The federal budget has key changes that will impact ownership and disposition of employer stock options.

For those of you with clients who participate in public company employer stock option plans or whose investment portfolios currently include shares acquired under such plans, last month’s federal budget included some important changes that may affect strategies relating to ownership and disposition of such shares.

First let’s look at clients considering exercising their employer stock options. Since 2000, people have been able to elect to defer taxation of the stock option employment benefit—arising from the exercise of employer stock options—until the shares were sold. Although an attractive opportunity for many, it also carried risk. If the shares declined in value after exercise, the employee was left with a capital loss that could not offset the employment income inclusion. In some cases, the related tax liability was greater than net sale proceeds.

Well, that won’t be a problem any longer since the ability to defer tax on stock option benefits has been eliminated for options exercised after 4 p.m. on budget day (March 4, 2010).

Further, to ensure tax on stock option benefits is collected on a timely basis, beginning 2011, employers will have to withhold and remit tax on the net stock option benefit at the time the options are exercised. This would likely mean employees will, at minimum, sell sufficient shares upon exercise to cover the tax on the employment benefit that arises upon exercise.

But for clients who have previously made a deferral election and continue to own option shares that have declined significantly in value, the budget provides some relief. The deferral continues to apply until the shares are sold but there is a special election available in the year of sale – for sales before 2015 – that will limit the related tax liability to the proceeds on sale.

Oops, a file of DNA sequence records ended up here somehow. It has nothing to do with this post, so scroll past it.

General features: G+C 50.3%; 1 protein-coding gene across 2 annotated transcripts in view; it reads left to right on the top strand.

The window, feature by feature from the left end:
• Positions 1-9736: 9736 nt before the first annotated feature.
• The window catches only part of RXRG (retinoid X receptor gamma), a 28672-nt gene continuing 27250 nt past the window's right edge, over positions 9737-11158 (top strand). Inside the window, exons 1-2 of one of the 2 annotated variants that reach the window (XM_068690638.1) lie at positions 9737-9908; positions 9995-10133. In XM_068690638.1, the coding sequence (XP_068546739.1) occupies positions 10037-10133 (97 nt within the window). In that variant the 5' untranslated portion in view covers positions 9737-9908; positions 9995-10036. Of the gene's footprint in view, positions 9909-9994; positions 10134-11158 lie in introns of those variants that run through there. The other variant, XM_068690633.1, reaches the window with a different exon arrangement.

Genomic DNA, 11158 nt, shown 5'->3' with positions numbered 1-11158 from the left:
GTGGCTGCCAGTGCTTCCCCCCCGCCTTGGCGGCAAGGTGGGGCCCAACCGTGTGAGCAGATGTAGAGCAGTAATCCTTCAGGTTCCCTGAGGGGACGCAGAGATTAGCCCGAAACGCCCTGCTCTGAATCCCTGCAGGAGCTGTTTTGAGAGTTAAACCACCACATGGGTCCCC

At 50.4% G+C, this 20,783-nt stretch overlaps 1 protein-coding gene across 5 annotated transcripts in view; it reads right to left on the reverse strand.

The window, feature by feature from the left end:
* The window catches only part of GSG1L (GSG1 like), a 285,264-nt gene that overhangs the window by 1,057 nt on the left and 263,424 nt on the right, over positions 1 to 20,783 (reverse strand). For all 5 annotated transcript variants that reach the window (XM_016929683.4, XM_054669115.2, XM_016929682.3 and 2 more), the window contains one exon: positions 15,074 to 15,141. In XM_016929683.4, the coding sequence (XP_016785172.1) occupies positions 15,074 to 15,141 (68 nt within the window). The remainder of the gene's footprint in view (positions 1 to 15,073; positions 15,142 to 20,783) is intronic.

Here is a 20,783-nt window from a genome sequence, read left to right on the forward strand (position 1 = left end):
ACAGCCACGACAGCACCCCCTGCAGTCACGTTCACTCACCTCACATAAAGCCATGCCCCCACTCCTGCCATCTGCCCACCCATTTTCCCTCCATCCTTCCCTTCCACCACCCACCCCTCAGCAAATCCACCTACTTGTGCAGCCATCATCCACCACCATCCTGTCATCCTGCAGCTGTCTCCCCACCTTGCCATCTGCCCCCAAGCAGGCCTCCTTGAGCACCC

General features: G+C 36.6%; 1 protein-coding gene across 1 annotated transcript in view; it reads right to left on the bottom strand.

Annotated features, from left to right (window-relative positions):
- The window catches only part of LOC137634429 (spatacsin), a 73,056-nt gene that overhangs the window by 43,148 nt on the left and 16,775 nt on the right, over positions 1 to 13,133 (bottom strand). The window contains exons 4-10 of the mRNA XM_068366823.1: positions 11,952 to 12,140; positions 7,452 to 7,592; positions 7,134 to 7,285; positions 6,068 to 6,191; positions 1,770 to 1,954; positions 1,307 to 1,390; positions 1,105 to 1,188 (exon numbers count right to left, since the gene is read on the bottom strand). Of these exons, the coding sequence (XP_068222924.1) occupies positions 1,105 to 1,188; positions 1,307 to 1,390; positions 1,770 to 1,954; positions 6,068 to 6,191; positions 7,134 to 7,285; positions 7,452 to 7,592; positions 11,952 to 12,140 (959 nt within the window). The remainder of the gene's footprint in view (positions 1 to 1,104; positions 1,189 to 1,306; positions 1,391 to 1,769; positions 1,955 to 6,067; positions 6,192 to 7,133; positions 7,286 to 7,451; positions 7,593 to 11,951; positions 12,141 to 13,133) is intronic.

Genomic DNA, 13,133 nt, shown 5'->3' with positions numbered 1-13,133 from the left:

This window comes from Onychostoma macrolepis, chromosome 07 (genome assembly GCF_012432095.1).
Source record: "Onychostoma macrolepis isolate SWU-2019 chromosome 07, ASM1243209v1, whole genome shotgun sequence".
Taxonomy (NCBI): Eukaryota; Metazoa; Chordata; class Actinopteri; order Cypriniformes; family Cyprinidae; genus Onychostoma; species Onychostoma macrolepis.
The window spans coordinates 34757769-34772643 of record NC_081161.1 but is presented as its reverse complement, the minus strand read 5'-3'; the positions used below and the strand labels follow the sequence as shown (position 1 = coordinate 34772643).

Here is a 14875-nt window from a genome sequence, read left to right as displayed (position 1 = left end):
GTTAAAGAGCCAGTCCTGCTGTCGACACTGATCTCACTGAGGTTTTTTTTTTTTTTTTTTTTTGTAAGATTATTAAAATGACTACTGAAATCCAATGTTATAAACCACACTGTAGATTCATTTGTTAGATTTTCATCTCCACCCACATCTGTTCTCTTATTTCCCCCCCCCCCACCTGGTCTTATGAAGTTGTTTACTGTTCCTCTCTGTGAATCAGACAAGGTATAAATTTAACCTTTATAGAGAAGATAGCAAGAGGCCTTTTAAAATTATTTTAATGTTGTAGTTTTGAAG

Under this election, your client pays a special tax equal to the proceeds on sale; the employment income benefit is eliminated; and a taxable capital gain, equal to the lesser of one-half of the employment benefit and the capital loss, is included in income. The election only makes sense if the tax liability in relation to the sale of the option shares is greater than the sale proceeds, and your client can’t benefit from what would otherwise be the capital loss on the sale by applying it against taxable capital gains.

Say your client, Romeo, deferred an $80,000 employment income benefit ($110,000 FMV at exercise less $30,000 exercise price) in relation to employer company shares that he still owns. The shares are now worth $10,000. If he makes the election on the sale of the shares, he will pay the special tax of $10,000; there will be no income inclusion in relation to the employment income benefit; and he’ll have an allowable capital loss of $10,000 ($50,000 in relation to the disposition less $40,000 taxable capital gain resulting from the election).

Without the election, he’d have $18,000 of tax to pay in relation to the employment income inclusion ($80,000 employment benefit less $40,000 deduction x 45% tax) and $50,000 allowable capital loss.

If he had other taxable capital gains in the year of sale – say $50,000 under the election – he’d be able to save an additional $4,500 by using the allowable capital loss, resulting in a net tax liability of $5,500. However, without the election, he’d save $22,500 ($50,000 x 45%), resulting in a net tax savings of $4,500.

And to provide the same opportunity to individuals who suffered significant economic loss from the sale of tax-deferred stock option shares before 2010, a retroactive election is available, but it must be made by the filing due date for 2010 returns.

Before deciding to take advantage of this new election, it’s critical your clients determine if the capital loss on the disposition of the shares can be used currently or within a year or two. There is no benefit in paying the reduced special tax if the total cost in the near term ends up being higher.

Gena katz, FCA, CFP, an executive director with Ernst & Young’s National Tax Practice in Toronto. Her column appears monthly in Advisor’s Edge